Our sales approach will be to target healthcare professionals who currently prescribe Marinol as we highlight the benefit and new delivery system of Syndros as an alternative.

Looking ahead we believe that Syndros will be well received by the prescribers and patients and has potential of becoming a $200 million plus per year product at its peak. We are comfortable that our current sales force is well equipped to handle the detailing of both Subsys and Syndros.

Now turning to Subsys, which is part of the Transmucosal Immediate-Release Fentanyl or TIRF class. In the first half of this year we saw a decline of roughly 30% in prescription written in the TIRF market overall, from roughly 10,000 per month to approximately 7,000 per month. The fall-up in the prescriptions in this class reflects both the general public discussion regarding opioid prescribing and the opioid misuse and abuse.

This increased scrutiny has constrained the TIRF market and the increased scrutiny has caused third party payers to make it more difficult for patients to secure reimbursement for their prescriptions. Adverse publicity has also had a negative impact on our Subsys scripts.

Even in the face of this drop-off, Subsys consistently maintained its commending 44% market share. We continue to believe that Subsys will continue to provide a very solid financial foundation as we grow and mature as a company and we expand its commercial presence.

Restoring Subsys scripts to a growth path remains a priority and we have realigned the sales territories to ensure that we are optimizing the way we target and reach the appropriate healthcare professionals. We continue to focus on providers, who are current riders of Subsys as well as TIRF-REMS enrolled prescribers who are not currently prescribing Subsys.

We have also identified oncologists who are riding, long-acting opioids to include on our call list. In the midst of the opioid discussion, it is important that the CDC guidelines published in March, were aimed at patients who were receiving chronic opioids and did not apply to those getting active cancer treatment. To us that suggests that cancer treatment falls into a special category.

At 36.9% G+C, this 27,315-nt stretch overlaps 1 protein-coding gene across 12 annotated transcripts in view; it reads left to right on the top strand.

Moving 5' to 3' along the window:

The American Society of Clinical Oncology policy statement went even further indicating that the cancer patients should not be subject to the dosing restriction and limits and that because they represent such a unique population their management or pain is best left to their physician.

This is a key acknowledgement that opioid constitute an important therapeutic category and meet a therapeutic need for physicians and oncologists who are managing patients with cancer breakthrough pain. We remain optimistic about the flattening out of the TIRF scripts and about our ability to eventually return to growth and maintain our market dominance going forward.

With regard to research and development we remain extremely committed to our ongoing efforts. We're very proud of both our talent pool and our promising pipeline of products, which Dr. Santosh will review in detail shortly.

We believe we're making important clinical progress with our sublingual spray platform and this will remain a key focus throughout the second half of 2016.

Our Phase 3 trial for buprenorphine product candidate for acute pain has been completed and the data will be available by end of this month. We have a date scheduled to meet with FDA before yearend to discuss the filing of the NDA.

Similarly we have completed our Phase 1 trial with naloxone and our meeting with FDA to discuss the path forward. Finally, we have requested a meeting with FDA to discuss the clinical development path for our dronabinol inhalation aerosol project.

Concerning cannabinoid, Insys has completed our Phase 1, 2 clinical trial in pediatric refractory epilepsy and will be meeting with FDA to discuss the next step.

We are continuing to make progress with respect to Department of Justice Investigation. We have provided an enormous amount of documentation and are engaged in substantive discussion. It is our hope that we are able to bring a resolution to this matter in a orderly fashion and in a relatively short period of time.

With that I would like to turn the call over to Darryl Baker, our Chief Financial Officer to review our second quarter financial results. Darryl?

Darryl Baker

Thanks John. Despite recent challenges, Insys remains profitable with a strong debt free balance sheet. We reported total net revenue of $67.1 million for the second quarter of 2016, which was a decrease of 13.5% from the $77.6 million in the quarter a year ago.